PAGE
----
Sunday, 18 November 2018

Eric Clapton - 461 Ocean Boulevard (1974)


Released July 1974

Yes, all of Eric Clapton's solo albums in the seventies were laid-back, but this is probably the most laid-back of all of them, and possibly the most appealing of all his albums. He had not recorded for nearly three years, going through a "drugs hell" period and sitting around, Elvis-style, watching TV. He then got his act together and started going back to his blues roots in his listening habits. People expecting "God"-like guitar solos, however, were to be disappointed.

Its influences are the blues, of course, but also country rock, r'n'b, soul and, notably, reggae, which was still not too popular with the rock fraternity at the time, although Bob Marley's "Catch A Fire", from the previous year, had helped to change that. Clapton's voice is laconic and understated throughout, as is the backing and overall, it is a most relaxing album. As beautifully low key as a sunny afternoon in the house on the cover. Incidentally, though, I always felt the cover should have been taken on a sunny day, as opposed to the milky white sky it had.


1. Motherless Children
2. Give Me Strength
3. Willie & The Hand Jive
4. Get Ready
5. I Shot The Sheriff
6. I Can't Hold Out
7. Please Be With Me
8. Let It Grow
9. Steady Rollin' Man
10. Mainline Florida

The rousing (comparatively) blues of "Motherless Children" kicks the album off, while "Give Me Strength" is a reflective, quiet slice of country-ish blues. The fifties shuffler "Willie & The Hand Jive" is as close to lively as Clapton gets on the album and "Get Ready" is an intoxicating, grinding piece of soul/rock, with slight reggae influences in the guitars, that almost "skank" at times. Clapton and the backing vocalist are in perfect sync throughout the track. "I Shot The Sheriff" covers Bob Marley's iconic reggae track quite convincingly, with Clapton and his band getting the bass, organ, guitar and drums right, which white artists often fail to do when playing reggae, like Led Zeppelin on "D'Yer Make'r", notoriously.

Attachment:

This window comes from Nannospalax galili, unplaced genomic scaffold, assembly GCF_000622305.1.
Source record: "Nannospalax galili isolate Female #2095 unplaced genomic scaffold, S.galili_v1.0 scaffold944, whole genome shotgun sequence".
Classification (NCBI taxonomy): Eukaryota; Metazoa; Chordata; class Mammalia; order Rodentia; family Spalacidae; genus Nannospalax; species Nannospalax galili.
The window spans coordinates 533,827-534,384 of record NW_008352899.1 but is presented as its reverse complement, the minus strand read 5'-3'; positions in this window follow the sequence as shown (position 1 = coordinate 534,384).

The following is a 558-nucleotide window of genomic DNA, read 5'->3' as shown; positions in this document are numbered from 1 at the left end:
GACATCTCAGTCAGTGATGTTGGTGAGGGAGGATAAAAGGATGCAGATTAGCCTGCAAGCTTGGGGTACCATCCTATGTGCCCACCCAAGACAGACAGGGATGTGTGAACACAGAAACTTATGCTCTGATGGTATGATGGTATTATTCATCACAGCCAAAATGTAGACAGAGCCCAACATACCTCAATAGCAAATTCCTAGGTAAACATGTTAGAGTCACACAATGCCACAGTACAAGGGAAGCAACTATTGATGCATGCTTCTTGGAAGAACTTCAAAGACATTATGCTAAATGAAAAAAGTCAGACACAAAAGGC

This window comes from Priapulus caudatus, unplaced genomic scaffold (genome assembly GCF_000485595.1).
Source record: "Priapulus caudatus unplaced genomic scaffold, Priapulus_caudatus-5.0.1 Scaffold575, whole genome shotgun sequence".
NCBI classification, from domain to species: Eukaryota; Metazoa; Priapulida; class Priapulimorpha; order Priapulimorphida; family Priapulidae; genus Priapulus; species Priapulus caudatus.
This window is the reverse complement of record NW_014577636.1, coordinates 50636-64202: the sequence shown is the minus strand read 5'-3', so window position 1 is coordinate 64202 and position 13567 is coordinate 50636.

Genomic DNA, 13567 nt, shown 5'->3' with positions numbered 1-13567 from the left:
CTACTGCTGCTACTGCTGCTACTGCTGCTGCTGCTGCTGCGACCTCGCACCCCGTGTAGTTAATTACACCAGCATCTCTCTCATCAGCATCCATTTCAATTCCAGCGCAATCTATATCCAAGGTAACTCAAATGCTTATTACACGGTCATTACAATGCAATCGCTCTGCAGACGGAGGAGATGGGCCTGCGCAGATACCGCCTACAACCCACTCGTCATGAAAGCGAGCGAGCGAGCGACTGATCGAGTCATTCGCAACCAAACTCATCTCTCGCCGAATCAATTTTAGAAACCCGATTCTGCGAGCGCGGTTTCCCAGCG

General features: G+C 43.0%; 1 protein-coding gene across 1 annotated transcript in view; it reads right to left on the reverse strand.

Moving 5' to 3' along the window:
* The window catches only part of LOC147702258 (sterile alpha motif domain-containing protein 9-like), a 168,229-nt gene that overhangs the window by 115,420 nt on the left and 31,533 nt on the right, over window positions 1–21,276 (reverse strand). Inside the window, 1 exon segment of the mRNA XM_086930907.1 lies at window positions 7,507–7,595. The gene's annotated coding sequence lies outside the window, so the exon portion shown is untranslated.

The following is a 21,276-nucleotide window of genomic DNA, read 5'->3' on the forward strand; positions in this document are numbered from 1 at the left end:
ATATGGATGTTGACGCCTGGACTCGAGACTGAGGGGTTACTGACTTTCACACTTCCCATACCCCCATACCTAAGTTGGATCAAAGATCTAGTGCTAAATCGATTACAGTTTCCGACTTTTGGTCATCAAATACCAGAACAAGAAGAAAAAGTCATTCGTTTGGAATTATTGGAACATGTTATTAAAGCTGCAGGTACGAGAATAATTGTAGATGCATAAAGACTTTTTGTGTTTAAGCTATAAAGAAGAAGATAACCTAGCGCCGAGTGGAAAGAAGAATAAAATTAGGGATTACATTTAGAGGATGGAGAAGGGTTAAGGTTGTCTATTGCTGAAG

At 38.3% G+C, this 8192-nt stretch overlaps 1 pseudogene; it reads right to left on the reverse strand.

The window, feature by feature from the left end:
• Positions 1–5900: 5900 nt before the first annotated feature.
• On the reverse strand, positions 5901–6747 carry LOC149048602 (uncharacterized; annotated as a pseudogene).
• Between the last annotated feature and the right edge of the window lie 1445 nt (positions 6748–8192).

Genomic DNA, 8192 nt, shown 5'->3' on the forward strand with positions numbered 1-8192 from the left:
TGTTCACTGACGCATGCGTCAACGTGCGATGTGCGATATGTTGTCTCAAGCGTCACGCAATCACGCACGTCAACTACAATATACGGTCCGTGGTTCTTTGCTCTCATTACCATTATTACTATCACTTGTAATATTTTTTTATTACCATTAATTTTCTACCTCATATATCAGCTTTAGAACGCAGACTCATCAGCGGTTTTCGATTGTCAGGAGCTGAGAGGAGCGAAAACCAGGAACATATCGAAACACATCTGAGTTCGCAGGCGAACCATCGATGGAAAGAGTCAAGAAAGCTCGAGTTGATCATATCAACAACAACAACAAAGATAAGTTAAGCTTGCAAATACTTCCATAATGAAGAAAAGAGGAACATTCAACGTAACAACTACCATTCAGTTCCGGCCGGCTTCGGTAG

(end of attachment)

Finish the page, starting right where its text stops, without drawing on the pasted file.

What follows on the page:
"I Can't Hold Out" is a sublime piece of gentle blues rock, with an addictive keyboard riff underpinning it. It is quite soulful too, and exemplifies a real change from the rock of his Derek & The Dominoes material from a few years earlier. The drum rhythm is almost funky at times. "Please Be With Me" is a beautiful, gentle acoustic number. "Let It Grow" continues in the same vein, a bucolic, almost folk-rock number that is nothing like any of his previous material. It ends with some evocative guitar from Clapton, but it is still pretty understated.

"Steady Rollin' Man" has Eric bluesily rocking on a grinding, shuffling serving of blues rock, that was of the style that would come to typify Clapton's work over the subsequent three or four decades. It is a great track, though, one of my favourites from the album. "Mainline Florida" closes the original album with another mid-tempo chugging rock number, full of atmosphere and understated riffs and vocals. Finally some guitar kicks in, but then it finishes, unsurprisingly. The whole album has been appealingly understated. You can just let it wash over you on a Sunday afternoon, as I am doing right now.


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